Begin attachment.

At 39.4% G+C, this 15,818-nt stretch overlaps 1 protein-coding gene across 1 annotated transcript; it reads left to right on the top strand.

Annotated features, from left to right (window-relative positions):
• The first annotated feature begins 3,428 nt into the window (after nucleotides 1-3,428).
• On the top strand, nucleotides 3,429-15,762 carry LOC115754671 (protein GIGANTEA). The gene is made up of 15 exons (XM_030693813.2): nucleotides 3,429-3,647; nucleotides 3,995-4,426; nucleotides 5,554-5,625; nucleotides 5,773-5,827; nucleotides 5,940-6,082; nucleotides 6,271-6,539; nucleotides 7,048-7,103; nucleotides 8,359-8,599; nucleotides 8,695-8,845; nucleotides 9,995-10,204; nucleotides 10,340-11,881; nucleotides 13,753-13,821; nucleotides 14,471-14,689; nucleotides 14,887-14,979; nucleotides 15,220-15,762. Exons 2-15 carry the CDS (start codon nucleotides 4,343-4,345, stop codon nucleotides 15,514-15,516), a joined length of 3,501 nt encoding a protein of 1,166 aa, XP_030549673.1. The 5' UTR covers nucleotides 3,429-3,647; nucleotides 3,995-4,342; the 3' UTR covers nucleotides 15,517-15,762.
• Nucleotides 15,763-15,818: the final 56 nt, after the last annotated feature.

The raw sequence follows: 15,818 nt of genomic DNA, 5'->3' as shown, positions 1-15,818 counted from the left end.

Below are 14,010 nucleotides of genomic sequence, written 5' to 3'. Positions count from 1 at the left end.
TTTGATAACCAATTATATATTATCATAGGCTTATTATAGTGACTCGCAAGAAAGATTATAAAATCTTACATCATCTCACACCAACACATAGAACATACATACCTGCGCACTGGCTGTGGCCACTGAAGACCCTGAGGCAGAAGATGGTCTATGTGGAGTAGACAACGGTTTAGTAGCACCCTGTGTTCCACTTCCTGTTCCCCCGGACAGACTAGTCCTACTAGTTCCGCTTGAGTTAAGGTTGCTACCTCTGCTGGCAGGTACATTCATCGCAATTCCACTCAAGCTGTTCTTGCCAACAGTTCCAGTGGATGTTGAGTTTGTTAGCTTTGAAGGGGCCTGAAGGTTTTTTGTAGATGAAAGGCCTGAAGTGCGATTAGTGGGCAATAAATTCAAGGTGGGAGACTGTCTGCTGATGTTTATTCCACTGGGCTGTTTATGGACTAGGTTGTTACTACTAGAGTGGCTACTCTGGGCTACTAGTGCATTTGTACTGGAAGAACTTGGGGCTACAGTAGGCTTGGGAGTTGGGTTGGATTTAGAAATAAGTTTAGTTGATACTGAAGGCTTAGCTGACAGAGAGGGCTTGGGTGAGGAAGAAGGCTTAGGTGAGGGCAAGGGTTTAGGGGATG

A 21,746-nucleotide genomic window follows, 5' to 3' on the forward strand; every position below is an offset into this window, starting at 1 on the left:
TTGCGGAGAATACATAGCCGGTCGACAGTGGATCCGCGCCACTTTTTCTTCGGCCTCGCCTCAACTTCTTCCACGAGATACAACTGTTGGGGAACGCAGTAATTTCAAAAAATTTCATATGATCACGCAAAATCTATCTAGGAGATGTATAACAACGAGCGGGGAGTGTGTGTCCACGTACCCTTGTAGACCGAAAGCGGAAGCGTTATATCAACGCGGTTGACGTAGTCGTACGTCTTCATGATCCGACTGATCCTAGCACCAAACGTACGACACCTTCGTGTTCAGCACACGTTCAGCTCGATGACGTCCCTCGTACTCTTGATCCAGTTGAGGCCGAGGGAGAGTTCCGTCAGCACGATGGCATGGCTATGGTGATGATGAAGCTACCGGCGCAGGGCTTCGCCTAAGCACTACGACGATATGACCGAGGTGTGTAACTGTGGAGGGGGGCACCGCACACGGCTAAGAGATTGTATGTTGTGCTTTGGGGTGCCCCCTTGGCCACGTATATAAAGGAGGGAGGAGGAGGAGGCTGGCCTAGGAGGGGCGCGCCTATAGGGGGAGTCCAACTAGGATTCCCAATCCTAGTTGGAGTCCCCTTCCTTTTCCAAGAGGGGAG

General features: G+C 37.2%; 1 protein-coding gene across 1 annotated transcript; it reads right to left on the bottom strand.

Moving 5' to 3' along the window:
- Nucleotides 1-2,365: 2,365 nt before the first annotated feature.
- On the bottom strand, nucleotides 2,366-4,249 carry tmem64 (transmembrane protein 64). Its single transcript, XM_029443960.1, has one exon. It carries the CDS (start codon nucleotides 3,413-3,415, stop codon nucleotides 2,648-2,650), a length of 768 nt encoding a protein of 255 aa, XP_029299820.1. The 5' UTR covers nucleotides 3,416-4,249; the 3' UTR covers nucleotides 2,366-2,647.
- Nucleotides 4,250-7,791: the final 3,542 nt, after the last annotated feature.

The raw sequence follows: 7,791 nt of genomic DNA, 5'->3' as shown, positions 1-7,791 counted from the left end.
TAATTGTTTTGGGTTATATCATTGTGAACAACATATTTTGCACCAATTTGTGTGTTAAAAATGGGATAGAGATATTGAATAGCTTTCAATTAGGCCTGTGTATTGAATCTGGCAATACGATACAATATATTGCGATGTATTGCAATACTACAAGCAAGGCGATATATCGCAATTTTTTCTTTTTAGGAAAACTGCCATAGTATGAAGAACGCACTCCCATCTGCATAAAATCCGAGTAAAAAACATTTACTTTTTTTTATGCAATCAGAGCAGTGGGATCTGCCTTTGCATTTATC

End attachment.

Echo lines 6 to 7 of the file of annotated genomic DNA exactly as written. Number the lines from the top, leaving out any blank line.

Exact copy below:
The raw sequence follows: 15,818 nt of genomic DNA, 5'->3' as shown, positions 1-15,818 counted from the left end.

Below are 14,010 nucleotides of genomic sequence, written 5' to 3'. Positions count from 1 at the left end.